The Nîmes-Montpellier rail bypass

The Nîmes-Montpellier rail bypass

A mixed line for passengers and freight

The opening of the Nîmes and Montpellier bypass (opened to freight in December 2017 and to passengers in July 2018) has relieved regional traffic congestion and improved circulation in this particularly saturated area. It promotes freight train circulation.

The CNM had led to an improved transport offer and shorter travel times: the journey from Paris to Montpellier now takes 3 hours.

The main project stages

Juin 2012

Entrée en vigueur du contrat



Fin 2013

Début des travaux de terrassement et de génie civil

Fin 2015

Début des travaux d’équipements ferroviaires

Mi 2017

Essais et tests

Fin 2017

Mise à disposition de la ligne

A 5-year project

80 km of new track

188 tunnels and bridges, including 11 viaducts and 1 cut and cover

Limitation of hydraulic risk since the line is mainly built of backfill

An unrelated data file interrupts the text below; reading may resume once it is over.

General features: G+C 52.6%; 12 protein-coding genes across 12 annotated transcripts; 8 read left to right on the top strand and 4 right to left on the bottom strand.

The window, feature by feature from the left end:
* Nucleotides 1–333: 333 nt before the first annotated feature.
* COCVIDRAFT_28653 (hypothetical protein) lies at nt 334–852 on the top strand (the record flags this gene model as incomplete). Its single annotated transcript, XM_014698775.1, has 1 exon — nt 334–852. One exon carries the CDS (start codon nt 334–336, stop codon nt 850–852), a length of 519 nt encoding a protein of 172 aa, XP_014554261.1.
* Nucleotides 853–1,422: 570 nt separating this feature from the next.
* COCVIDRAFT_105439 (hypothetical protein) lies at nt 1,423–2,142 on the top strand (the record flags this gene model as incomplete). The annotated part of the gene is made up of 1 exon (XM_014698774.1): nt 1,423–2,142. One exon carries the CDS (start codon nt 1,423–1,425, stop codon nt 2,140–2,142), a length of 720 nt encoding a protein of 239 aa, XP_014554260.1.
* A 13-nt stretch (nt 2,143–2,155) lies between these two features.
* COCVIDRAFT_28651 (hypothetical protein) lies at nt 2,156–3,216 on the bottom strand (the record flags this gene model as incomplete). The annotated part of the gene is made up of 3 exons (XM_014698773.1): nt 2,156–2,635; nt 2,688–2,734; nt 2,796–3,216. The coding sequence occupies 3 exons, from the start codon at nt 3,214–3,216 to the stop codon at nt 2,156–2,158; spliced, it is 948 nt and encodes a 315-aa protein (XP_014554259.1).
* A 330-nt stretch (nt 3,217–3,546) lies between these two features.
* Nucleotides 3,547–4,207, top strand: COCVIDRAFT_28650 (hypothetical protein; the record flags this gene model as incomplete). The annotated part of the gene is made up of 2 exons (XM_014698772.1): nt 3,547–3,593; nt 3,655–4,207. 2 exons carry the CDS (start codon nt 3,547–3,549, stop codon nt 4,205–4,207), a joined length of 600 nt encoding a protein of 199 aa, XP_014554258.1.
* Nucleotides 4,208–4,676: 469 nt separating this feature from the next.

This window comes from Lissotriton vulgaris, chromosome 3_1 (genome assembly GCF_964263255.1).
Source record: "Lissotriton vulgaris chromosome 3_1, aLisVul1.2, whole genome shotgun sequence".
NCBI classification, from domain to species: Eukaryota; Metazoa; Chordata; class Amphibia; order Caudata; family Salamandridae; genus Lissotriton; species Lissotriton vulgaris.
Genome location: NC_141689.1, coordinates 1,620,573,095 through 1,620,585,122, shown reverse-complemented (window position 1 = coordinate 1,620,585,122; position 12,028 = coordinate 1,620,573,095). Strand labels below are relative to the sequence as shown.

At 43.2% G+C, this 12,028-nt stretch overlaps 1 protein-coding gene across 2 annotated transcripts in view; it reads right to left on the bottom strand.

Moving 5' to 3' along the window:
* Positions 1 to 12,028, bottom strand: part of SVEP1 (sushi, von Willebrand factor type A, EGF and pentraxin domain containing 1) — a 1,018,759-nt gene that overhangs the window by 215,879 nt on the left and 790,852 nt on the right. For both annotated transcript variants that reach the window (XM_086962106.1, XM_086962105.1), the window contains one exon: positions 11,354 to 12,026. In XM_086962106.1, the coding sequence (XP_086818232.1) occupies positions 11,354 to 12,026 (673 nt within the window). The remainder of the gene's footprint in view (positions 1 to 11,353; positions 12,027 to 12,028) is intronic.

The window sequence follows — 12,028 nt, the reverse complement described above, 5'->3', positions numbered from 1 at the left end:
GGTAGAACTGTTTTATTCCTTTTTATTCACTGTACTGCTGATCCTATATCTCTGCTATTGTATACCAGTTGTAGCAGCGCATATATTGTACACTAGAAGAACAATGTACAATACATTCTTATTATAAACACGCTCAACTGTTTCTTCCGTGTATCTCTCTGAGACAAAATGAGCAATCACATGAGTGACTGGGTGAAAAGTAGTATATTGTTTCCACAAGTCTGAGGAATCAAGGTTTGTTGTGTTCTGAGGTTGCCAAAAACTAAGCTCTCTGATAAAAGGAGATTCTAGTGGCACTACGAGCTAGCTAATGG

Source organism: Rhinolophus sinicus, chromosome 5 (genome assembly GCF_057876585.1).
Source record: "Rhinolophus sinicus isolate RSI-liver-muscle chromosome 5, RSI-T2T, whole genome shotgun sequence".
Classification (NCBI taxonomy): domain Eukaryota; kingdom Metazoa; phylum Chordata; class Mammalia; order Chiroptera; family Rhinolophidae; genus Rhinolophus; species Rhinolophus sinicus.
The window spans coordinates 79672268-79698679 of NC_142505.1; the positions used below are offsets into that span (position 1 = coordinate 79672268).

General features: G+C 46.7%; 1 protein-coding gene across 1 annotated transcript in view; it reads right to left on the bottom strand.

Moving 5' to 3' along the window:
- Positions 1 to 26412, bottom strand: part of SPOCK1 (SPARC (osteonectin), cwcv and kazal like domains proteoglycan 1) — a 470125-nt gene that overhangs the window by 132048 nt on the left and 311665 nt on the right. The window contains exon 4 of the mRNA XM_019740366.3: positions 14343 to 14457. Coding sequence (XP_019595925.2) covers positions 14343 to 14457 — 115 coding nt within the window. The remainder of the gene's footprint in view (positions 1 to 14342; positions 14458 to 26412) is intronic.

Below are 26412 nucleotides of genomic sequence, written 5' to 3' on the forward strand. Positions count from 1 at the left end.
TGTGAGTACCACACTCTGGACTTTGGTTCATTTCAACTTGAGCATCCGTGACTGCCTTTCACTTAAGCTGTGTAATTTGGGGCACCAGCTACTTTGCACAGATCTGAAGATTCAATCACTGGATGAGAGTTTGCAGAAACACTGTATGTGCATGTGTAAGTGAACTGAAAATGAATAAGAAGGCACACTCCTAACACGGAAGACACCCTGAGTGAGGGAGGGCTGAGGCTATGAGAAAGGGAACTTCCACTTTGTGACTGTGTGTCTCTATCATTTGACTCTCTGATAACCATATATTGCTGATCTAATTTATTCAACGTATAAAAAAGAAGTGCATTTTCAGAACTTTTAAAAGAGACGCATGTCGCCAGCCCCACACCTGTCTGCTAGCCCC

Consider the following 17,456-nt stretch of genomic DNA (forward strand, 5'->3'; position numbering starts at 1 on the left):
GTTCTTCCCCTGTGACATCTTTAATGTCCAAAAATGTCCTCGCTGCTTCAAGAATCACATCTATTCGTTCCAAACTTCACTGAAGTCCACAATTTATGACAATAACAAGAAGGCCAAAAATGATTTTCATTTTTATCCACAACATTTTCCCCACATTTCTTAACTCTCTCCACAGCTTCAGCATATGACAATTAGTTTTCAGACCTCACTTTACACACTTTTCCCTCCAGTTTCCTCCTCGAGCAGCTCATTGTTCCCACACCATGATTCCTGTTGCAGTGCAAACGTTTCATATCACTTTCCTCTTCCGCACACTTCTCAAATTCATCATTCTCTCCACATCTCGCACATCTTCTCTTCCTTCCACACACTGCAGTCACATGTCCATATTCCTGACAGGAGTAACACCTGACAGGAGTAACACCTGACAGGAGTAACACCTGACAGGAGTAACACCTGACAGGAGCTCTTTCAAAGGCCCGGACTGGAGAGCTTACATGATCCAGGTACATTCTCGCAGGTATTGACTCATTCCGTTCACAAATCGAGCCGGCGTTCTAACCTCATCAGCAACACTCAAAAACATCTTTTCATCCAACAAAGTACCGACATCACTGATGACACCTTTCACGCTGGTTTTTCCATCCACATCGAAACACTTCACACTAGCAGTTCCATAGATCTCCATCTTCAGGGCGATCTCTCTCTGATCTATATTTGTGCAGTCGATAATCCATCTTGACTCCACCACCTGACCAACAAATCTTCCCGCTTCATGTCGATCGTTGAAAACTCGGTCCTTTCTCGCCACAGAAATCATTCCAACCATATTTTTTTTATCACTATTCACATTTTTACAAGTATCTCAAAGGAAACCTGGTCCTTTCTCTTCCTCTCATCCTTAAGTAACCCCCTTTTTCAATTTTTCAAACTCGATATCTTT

€1.8 billion in Public-Private Partnership investments, including €1.2 billion from the private sector

Social and environmental responsibility

126 protected species identified (fauna and flora)

1,900 hectares of compensatory habitat, i.e. twice the amount of land taken up by the project

A 4-year partnership (2020-2023) with the Conservatoire des Espaces Naturelles d’Occitanie (CEN) and France Active Airdie to promote an agroecological transition in the Hérault and Gard departments. The goal was to encourage agroecological entrepreneurship to support a transition in the area. Several hundred thousand euros will be invested during the duration of the partnership.

Employment has been a major concern from the outset

During the peak of activity in the civil engineering phase, the site had up to 4,500 employees. 14% of the project hours worked were part of professional integration programmes.

Measures to avoid and offset environmental impacts

From the outset, Oc’Via sought to balance environmental concerns with technical constraints by introducing mitigation and compensation measures in partnership with local environmental authorities to protect flora and fauna along the railway corridor. For example, during the construction phase, artificial homes were created to protect certain species.

An environmental Observatory was created before construction work began and will continue for at least five years after the line opened. It will assess the project’s environmental impact and monitor the implementation and efficacy of mitigation measures.

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